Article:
Dr. Elmer R. Freeman

Boston, Massachusetts
United States

Focus Areas

Economic Security
Community Development
Public Health & Safety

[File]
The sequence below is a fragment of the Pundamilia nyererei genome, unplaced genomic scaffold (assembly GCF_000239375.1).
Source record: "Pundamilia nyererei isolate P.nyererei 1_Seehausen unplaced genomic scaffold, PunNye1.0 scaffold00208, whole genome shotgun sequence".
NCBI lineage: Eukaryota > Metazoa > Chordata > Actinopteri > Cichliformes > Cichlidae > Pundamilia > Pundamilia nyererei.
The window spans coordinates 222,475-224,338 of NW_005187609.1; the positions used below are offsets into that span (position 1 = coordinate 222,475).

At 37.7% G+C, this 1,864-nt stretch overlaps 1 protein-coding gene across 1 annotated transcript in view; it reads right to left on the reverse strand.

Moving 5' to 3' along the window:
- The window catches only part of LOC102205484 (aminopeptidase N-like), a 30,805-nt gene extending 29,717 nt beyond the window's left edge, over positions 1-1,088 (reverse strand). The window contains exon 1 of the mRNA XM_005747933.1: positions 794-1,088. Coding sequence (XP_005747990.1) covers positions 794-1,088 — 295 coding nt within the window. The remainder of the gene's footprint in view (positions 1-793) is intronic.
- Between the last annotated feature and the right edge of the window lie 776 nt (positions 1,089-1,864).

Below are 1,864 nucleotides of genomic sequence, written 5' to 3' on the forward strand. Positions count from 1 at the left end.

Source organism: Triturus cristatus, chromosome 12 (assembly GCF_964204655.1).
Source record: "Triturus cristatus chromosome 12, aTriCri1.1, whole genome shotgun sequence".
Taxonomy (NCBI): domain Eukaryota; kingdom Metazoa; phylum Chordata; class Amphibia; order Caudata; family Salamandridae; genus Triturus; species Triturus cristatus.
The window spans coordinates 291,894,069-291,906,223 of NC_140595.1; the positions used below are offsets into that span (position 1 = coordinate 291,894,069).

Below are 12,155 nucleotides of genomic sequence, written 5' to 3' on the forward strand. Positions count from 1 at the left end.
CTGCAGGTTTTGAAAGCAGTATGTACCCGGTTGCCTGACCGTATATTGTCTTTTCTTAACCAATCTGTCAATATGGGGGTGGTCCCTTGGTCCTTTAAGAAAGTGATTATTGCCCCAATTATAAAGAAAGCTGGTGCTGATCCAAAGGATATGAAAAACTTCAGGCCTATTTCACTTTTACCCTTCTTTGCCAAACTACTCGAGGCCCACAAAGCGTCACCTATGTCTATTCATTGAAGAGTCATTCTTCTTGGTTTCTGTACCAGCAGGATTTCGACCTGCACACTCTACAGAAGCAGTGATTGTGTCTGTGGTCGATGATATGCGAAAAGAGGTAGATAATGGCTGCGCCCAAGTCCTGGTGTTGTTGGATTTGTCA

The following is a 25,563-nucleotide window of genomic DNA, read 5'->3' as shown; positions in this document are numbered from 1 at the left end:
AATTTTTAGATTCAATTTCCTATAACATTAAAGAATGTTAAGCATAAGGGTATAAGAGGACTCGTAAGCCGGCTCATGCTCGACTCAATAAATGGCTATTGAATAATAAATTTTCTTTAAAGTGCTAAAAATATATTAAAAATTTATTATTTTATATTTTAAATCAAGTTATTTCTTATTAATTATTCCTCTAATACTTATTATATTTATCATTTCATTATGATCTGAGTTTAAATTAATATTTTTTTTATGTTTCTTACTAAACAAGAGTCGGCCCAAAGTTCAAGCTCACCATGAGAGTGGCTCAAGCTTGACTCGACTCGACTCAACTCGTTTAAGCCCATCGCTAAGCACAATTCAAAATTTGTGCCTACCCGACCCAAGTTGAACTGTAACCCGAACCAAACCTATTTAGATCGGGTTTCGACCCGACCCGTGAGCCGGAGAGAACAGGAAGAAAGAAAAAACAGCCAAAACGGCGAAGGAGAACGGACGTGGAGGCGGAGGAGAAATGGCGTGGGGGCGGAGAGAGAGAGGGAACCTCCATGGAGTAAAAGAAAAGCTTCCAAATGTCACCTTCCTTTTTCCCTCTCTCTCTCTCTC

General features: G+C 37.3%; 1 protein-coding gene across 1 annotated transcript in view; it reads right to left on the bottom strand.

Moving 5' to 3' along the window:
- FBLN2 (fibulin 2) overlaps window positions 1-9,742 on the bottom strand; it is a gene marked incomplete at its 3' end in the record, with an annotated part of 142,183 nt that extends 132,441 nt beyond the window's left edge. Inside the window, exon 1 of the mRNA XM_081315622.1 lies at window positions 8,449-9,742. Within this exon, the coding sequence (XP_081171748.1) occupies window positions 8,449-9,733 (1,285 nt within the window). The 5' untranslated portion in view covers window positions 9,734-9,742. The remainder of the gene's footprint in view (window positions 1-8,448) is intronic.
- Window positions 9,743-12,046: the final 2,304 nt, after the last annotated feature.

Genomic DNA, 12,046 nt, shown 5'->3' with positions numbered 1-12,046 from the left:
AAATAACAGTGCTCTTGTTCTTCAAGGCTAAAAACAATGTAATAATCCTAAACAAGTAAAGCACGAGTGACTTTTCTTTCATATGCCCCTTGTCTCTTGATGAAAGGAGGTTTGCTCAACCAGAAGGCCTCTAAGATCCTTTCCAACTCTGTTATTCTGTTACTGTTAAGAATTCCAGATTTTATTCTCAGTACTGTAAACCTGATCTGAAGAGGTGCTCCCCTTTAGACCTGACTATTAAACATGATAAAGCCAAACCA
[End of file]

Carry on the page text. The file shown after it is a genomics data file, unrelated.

Elmer R. Freeman, MSW PhD(c) has served as the Executive Director of the Center for Community Health Education Research and Service, Inc. (CCHERS, pronounced “cheers”) a unique partnership since 1997. CCHERS, established in 1991 with a $6 million grant from the W.K. Kellogg Foundation, is a nationally recognized model of a community/academic partnership promoting academic-community engagement and community-based participatory research (CBPR) among Boston Medical Center, the Boston Public Health Commission, Boston University School of Medicine, Northeastern University Bouvé College of Health Sciences, and fifteen “academic community health centers” serving the diverse racial and ethnic underserved populations of the central city neighborhoods of Boston. Northeastern University is the host institution and sustaining partner of CCHERS and Mr. Freeman serves as its Director of Urban Health Programs and Policy in the Bouvé College of Health Sciences. Prior to joining CCHERS Mr. Freeman served 17 years as Executive Director of the Whittier Street Health Center in Boston. Elmer is a recognized expert in the application of principles of “community based participatory research” in partnerships with academic researchers to address disparities and inequalities in health and healthcare of underserved communities. He served on the “expert panel” for Agency for Healthcare Research and Quality Evidence Report No. 99, Community Based Participatory Research: Assessing the Evidence (2004) as well as guest editor of the Progress in Community Health Partnerships journal special theme issue (2013) on community engagement in the Clinical and Translational Science Awards program funded by National Institutes of Health (NIH). He also served a four year term (2007-2011) as an appointed member of the Council of Public Representatives, an advisory council to the Director of NIH on matters pertaining to community engagement and public participation in research. His research has been funded by the NIH, the Centers for Disease Control and Prevention, and the Health Resources and Services Administration in areas of interest that include the social, economic and political determinants of health status of minority populations; the impact of the internalization of racism on the manifestation of health risk behaviors among oppressed groups; and incorporating evidence based practice in the management of chronic diseases such as asthma, diabetes and hypertension in health center patient populations. His research has contributed to improving health outcomes for racial and ethnic minority populations and for promoting health equity and social and economic justice in vulnerable communities. A true KFLA member, he demonstrates his leadership locally in Boston as well as nationally and internationally in the development of CBPR partnerships between academic researchers and the diverse communities. He is cofounder of the Community Health and Academic Medicine Partnership with Harvard Medical School and Brigham and Women’s Hospital; and serves on the Tufts University Clinical Translational Science Institute, and the Dana-Farber Cancer Institute Community Research Network. In a collaborative project between Community-Campus Partnerships for Health and CCHERS Elmer helped convene the first National Community Partner Forum in Boston in 2011 which has met annually since and has evolved into the Community Network for Research Equity and Impact. In 2010 he attended the inaugural meeting and founding of the International Collaboration for Participatory Health Research in Berlin, Germany. He has made more than 70 presentations at conferences and scientific meetings in the past 10 years, including several keynotes. He is an accomplished facilitator with experience bringing consensus from groups with conflicting interests and serves as a consultant to colleges, universities and academic medical centers seeking to engage with communities in authentic partnerships; community groups and organizations seeking to partner with anchor institutions for community and economic development; and diverse stakeholders working toward a society based on diversity, equity and justice. Inspired by his Barr Foundation Fellowship (2011-2014), Elmer has turned his expertise in healthcare and passion for social justice; and the opportunity for healthcare reform provided in President Obama’s Patient Protection and Affordable Care Act to using health as organizing strategy for community development, framing health inequity as the result of the social, economic and political systems that impact the lives of the marginalized populations of our society. He also started and will soon complete a book of lessons learned in his 40+ years of advocating for racial equity in health and healthcare in Boston, the Mecca of western academic medicine and biomedical science. Mr. Freeman received his M.S.W. from Boston College Graduate School of Social Work and is working toward a doctoral degree. He lives in the Jamaica Plain neighborhood of Boston with his wife of 40 years, Carlene, and their pre-adolescent grandson, Jakhari, who is their personal anti-aging agent. Specialization Areas: Healthcare, health disparities; community based research; public health; and community development.